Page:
A family bike ride, racing over bike paths and exploring the outdoors together…Sounds idyllic, right? It is…unless your family includes one or more pint-sized bikers who do their fair share of whining and fighting. Is a family biking trip out of the picture until your kids become teens?

While every child is different, there is a way to make it work for most of them. Preparing ahead and setting realistic expectations is key. My husband and I took our three boys, ages 7, 5, and 3, on a day trip to Loch Raven last year with their bikes. Although we planned everything out ahead of time, we were shocked with how well the boys adjusted and how much fun they had. (In fact, I think their pregnant mommy was the most whiney of the bunch!)

Wondering how we made it work? Here are some of the things we did to kid-i-fy the biking experience.

tips for biking with kids

Pack plenty of snacks. When you’re biking on your own and you’re a bit hungry towards the end, you push on, knowing that a bit of hunger isn’t a catastrophe. When you’re biking with kids, everything has the ability to become a catastrophe. Pack more snacks than you think you’ll need for both you and the kids, like squeezable applesauces, trail mix, raisins, or pretzels. Don’t forget to stash a couple of secret treats – soft candies, chips, or licorice – in case of emergency (read: boo boos and meltdowns). In this case, less is definitely not more.

Avoid bad biking foods. While lollypops and gum may be your kids’ favorite treats, save them for after the biking trip. They last too long, and are choking hazards if your kids refuse to throw them out when they get back on their bikes. You’ll also want to avoid chocolate and anything perishable, unless you want to tote along an insulated bag to keep them from melting or going bad.

Go heavy on the water. Especially if it’s warm outside, you’ll want to make sure that you and the kids are drinking enough. Opt for smaller water bottles for the kids, and keep refills in your own backpack. Alternatively, choose a biking path that has water stations or bathrooms along the way for refilling your bottles, and you’ll be able to save yourself from carrying a lot of extra weight.

Plan your route. While a path around a field may interest you, you’ll want to find some points of interest on your biking route that will excite the kids, too. Many paths in Baltimore are built around old railroad tracks (we’ve hiked some at Patapsco). And a path around a lake (like Loch Raven) means you may be able to take a break to feed some ducks or even dip your kids’ feet in the water. Don’t forget to bring a towel if you’re planning anything like this!

Take it slow. Don’t go with any preconceived notions of how far you’ll be biking. Take breaks before your kids are beginning to tire. Even if you just stop for some water and a game of finding shapes in the clouds, it’ll help the trip take a lot less kid-stamina than if you’d pushed yourselves further.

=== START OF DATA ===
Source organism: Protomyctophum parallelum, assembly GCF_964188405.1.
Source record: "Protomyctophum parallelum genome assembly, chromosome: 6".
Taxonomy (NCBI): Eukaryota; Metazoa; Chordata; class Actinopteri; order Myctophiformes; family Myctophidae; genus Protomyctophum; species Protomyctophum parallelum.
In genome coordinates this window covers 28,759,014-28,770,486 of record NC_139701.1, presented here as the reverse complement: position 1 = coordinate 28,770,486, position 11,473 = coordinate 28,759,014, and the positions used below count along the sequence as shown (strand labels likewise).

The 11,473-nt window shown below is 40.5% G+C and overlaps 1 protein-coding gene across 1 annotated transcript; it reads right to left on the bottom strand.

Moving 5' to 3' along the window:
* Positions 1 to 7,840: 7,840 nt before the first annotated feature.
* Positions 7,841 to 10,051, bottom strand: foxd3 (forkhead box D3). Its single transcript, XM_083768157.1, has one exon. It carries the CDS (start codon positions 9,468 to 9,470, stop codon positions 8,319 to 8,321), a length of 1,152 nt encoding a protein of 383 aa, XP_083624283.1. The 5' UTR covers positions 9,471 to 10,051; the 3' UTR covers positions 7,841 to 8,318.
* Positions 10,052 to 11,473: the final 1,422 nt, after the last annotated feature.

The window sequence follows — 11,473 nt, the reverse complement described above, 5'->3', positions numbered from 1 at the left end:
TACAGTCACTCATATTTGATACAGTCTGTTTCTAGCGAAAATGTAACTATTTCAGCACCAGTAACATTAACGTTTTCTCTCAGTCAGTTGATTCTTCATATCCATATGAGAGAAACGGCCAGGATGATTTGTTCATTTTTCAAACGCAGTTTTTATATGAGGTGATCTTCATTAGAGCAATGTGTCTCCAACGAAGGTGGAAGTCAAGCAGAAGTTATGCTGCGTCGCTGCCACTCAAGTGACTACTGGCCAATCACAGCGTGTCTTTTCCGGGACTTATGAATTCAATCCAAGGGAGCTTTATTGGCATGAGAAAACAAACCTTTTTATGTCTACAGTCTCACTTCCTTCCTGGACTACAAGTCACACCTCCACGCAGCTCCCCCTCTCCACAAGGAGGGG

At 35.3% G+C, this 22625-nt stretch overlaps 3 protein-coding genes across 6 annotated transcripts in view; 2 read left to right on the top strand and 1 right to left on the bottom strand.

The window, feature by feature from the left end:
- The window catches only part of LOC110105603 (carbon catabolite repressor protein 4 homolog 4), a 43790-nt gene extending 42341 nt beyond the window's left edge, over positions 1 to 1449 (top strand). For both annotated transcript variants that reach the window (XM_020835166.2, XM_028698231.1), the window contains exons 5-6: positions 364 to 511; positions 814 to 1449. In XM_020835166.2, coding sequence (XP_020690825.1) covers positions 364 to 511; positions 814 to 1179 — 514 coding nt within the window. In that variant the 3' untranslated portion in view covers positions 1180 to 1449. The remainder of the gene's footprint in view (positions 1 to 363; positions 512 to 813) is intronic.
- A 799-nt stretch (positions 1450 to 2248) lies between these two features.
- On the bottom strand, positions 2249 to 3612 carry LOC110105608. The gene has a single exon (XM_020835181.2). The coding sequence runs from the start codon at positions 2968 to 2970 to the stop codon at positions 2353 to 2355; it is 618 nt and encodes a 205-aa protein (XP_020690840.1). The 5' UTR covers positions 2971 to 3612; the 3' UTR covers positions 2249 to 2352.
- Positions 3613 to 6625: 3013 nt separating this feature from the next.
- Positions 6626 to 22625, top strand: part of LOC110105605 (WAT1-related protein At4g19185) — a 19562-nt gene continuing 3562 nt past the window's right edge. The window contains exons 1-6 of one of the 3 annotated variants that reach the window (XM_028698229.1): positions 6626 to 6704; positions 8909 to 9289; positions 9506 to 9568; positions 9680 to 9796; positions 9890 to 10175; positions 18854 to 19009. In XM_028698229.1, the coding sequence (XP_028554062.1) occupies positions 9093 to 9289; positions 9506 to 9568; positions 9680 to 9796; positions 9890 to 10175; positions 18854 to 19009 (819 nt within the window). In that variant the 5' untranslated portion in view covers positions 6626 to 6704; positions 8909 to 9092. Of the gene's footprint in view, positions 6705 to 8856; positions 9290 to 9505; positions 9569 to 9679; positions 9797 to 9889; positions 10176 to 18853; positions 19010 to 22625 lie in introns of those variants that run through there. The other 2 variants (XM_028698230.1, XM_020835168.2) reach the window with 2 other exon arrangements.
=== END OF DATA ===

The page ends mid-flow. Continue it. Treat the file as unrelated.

Keep a list of biking activities. Biking with kids is definitely a different experience than biking with another adult, and keeping them occupied is key. That might mean singing songs together, timing yourselves to see how long it takes to get to the next landmark, or playing rhyming games. You can even play the “ABC game” so common on long car trips, but instead of finding letters on street signs, find objects around you (e.g., “A” is for an airplane in the sky, “B” is for a butterfly flying by, “C” is for the camera around your neck).

Tag team with a partner. Especially if you have more than one child going different speeds, having two adults can make a huge difference in whether your trip ends with frustration or elation. If a younger or slower child needs a few extra breaks, one adult can go ahead with the faster child and then double back. For preschoolers like my three year old, try to buy or borrow a bike with a handle on the back so that your child can put his feet up and rest for a bit while you push. That might mean one of you leaving your bike at home, but it’s worth it until the kids get older!

Turn back early. Don’t make the mistake of getting too far out and creating a crying kid who refuses to get back on a bike when you’re still a mile away from your car. Turn back before you think you need to. In the worst case scenario, your child will still have extra energy when you get back and you’ll know you can make the trip a bit longer next time.

Have fun! Most importantly, don’t forget the point of biking as a family: creating family memories and a love for biking that will last in the future. Talk about how much you love biking together, and give plenty of positive feedback about how impressed you are that your child was able to make the trip. Brag about it to other adults within your child’s hearing, and brainstorm ideas about where to go next time. If you take the time to plant the seeds of excitement now, you’ll enjoy a great biking relationship with your child for years to come.